The Democrats' proposed $15-an-hour minimum wage is on the ropes, but an unlikely group could revive it: populist and nationalist Republicans loyal to former President Donald Trump.

Steve Cortes, a veteran of Trump's 2016 and 2020 campaigns, has included it alongside conservative populist staples "border sovereignty" and "toughness in trade" as part of a three-pronged "American First economic nationalist agenda to lift wages."

"Let's embrace the $15-an-hour minimum wage," Cortes said in a video circulated during the Conservative Political Action Conference. "It makes economic sense, and it has been unchanged in this country since 2009. It is long past time for an increase."

Cortes also pointed to the idea's popularity in a state that has become critical to Republican political fortunes, and which was also the site of CPAC, moved from Maryland's Washington suburbs due to the pandemic. A ballot initiative increasing the minimum wage to this amount passed in Florida with 61% of the vote at the same time Trump was edging out President Biden in the Sunshine State.

Gov. Ron DeSantis, Sen. Marco Rubio, and Rep. Matt Gaetz, all to varying degrees Trump allies, are up for reelection in Florida next year. The state's other senator, Rick Scott, is chairing the National Republican Senatorial Committee in a bid to return the 50-50 chamber to GOP control.

But there have been rumblings about this issue beyond Florida. Sen. Josh Hawley, a Missouri Republican, proposed a $15-an-hour minimum wage for companies with revenues of $1 billion or more. He would index this figure to the national median wage after 2025.

"For decades, the wages of everyday, working Americans have remained stagnant while monopoly corporations have consolidated industry after industry, securing record profits for CEOs and investment bankers," Hawley said in a statement. "Mega-corporations can afford to pay their workers $15 an hour, and it's long past time they do so, but this should not come at the expense of small businesses already struggling to make it."

Hawley has also introduced legislation creating an advanceable tax credit connected to hours worked for workers being paid less than median wage by smaller businesses, dubbing the $200 billion plan the "Blue Collar Bonus."

Sen. Tom Cotton, an Arkansas Republican who has increasingly sought to position himself as a Trump-friendly populist, and Sen. Shelley Moore Capito, a West Virginia Republican who represents a state the former president twice won by more than 40 points, have teamed with relative centrists such as Sens. Mitt Romney of Utah, Susan Collins of Maine, and Rob Portman of Ohio to pair an increase in the federal minimum wage with stepped-up immigration enforcement.

"American workers today compete against millions of illegal immigrants for too few jobs with wages that are too low — that's unfair," Cotton said in a statement. "Ending the black market for illegal labor will open up jobs for Americans. Raising the minimum wage will allow Americans filling those jobs to better support their families. Our bill does both."

"It's been more than a decade since the federal minimum wage has been increased, leaving millions of Americans struggling to make ends meet," Romney, a Never Trumper who nevertheless touted immigration enforcement in his own 2012 presidential campaign, concurred. "Our proposal would raise wages for nearly 3.5 million workers without costing jobs. Additionally, requiring employers to use E-Verify would ensure that businesses only hire legal workers — eliminating a key driver of illegal immigration."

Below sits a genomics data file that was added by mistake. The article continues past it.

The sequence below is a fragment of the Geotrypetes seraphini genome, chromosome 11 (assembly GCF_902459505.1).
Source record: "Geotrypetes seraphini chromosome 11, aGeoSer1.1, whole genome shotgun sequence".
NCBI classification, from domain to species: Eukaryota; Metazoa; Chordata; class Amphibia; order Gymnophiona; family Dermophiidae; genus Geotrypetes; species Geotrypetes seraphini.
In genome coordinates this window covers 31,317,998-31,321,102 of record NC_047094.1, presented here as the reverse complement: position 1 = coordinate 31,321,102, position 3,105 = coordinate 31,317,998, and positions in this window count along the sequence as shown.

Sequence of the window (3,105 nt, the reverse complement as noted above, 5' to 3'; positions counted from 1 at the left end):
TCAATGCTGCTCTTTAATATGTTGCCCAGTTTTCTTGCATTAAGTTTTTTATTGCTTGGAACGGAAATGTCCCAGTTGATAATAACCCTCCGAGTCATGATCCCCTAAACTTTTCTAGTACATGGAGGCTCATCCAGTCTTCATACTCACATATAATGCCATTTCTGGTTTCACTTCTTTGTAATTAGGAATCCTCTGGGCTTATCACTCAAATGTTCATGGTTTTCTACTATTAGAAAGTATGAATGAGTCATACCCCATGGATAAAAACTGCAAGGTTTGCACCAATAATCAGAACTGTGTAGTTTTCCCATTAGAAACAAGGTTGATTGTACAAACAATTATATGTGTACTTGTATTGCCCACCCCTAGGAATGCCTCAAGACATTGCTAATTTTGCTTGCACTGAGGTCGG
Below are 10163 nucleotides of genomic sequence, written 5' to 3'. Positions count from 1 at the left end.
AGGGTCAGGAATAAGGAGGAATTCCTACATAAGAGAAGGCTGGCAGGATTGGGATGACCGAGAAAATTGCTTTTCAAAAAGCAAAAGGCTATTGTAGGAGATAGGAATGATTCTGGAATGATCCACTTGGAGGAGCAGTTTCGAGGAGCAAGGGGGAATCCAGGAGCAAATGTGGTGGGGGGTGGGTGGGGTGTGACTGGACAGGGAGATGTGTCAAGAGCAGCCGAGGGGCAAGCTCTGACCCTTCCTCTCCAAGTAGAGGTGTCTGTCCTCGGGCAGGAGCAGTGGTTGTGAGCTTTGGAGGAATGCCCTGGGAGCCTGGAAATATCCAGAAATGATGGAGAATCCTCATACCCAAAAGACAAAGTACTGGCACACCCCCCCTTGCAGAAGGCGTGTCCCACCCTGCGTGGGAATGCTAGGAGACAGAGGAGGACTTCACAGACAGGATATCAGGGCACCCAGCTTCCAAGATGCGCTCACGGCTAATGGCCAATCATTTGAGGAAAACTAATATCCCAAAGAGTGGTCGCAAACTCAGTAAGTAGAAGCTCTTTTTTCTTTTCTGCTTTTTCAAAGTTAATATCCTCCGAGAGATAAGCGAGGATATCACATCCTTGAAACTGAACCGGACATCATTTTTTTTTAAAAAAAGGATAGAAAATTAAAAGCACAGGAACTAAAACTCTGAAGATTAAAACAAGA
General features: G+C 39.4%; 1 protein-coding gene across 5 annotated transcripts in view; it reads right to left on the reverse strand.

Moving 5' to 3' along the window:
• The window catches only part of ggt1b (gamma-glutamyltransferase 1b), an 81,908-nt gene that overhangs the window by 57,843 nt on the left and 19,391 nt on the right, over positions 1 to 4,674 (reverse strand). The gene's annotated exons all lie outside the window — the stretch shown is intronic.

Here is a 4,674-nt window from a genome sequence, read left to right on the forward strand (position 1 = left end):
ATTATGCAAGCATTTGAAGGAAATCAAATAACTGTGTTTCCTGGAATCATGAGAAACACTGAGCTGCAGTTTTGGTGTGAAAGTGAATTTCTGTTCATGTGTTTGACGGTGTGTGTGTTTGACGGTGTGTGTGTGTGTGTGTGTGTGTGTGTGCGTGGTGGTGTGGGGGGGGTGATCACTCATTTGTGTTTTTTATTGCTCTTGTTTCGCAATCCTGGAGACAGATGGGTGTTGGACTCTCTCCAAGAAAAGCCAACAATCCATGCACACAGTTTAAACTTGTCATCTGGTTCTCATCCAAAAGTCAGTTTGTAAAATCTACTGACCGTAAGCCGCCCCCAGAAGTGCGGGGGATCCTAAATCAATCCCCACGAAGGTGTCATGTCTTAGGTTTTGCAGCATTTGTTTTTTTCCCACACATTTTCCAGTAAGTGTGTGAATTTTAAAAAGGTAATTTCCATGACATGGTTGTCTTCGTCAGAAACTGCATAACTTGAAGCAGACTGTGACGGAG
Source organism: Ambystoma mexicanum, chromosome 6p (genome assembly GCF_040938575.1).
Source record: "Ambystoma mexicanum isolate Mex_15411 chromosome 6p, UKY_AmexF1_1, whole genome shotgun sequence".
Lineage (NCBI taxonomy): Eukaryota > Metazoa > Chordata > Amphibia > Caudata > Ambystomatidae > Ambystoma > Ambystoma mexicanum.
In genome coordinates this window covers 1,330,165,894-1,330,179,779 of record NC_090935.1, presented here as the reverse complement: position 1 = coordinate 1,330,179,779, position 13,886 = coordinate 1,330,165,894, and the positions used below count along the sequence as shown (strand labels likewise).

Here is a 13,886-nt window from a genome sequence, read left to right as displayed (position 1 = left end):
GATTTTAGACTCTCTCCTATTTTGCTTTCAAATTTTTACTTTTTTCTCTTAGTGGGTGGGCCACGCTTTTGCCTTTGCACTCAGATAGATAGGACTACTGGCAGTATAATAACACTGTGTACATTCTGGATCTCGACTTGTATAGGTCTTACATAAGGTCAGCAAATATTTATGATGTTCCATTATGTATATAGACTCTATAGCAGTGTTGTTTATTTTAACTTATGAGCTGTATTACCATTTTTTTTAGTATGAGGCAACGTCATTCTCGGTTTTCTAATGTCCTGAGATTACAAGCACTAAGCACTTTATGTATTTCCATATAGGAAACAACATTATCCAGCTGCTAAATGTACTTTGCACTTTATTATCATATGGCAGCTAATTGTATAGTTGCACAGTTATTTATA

Their bill would only raise the minimum wage to $10 an hour, making it a nonstarter to most Democrats. Even Sen. Joe Manchin, the West Virginia centrist who is the main Democratic opponent of $15 an hour, favors $11. Still, it could be the basis of some future compromise.

Senate Democrats lost a battle to include the minimum wage hike in the COVID-19 relief package they intend to pass through budget reconciliation after the chamber's parliamentarian ruled the provision violated the Byrd rule. This means any separate attempt to raise the minimum wage would be subject to a filibuster, in effect raising the threshold for enactment from 51 votes to 60.

The Biden administration favored the minimum wage increase's inclusion in the package but declined to have Vice President Kamala Harris try to overrule the Senate parliamentarian. Democrats appear to have 49 votes at best for a $15-an-hour minimum wage at present and perhaps have fewer than that.

"The vast majority of Democrats favor raising the minimum wage, but you've got some of your colleagues who are in tougher districts," a Democratic strategist said. "There is also a well-worn tradition for the House blaming the Senate for not being able to pass agenda items that can more easily pass through the lower chamber."

GOP populists could give them some extra votes. A Politico/Morning Consult poll found that 51% of Republican voters support raising the minimum wage above its current $7.25, but only 16% are in favor of boosting it all the way to $15. More than 1 in 3 could support $11.

Conservative-led business groups remain steadfastly opposed to minimum wage hikes, especially amid the economic slowdown created by the pandemic. Alfredo Ortiz of the Job Creators Network said the "razor-thin margins" of the hospitality industry and other small businesses would be especially threatened, as bigger companies like Amazon seek to eliminate competition.

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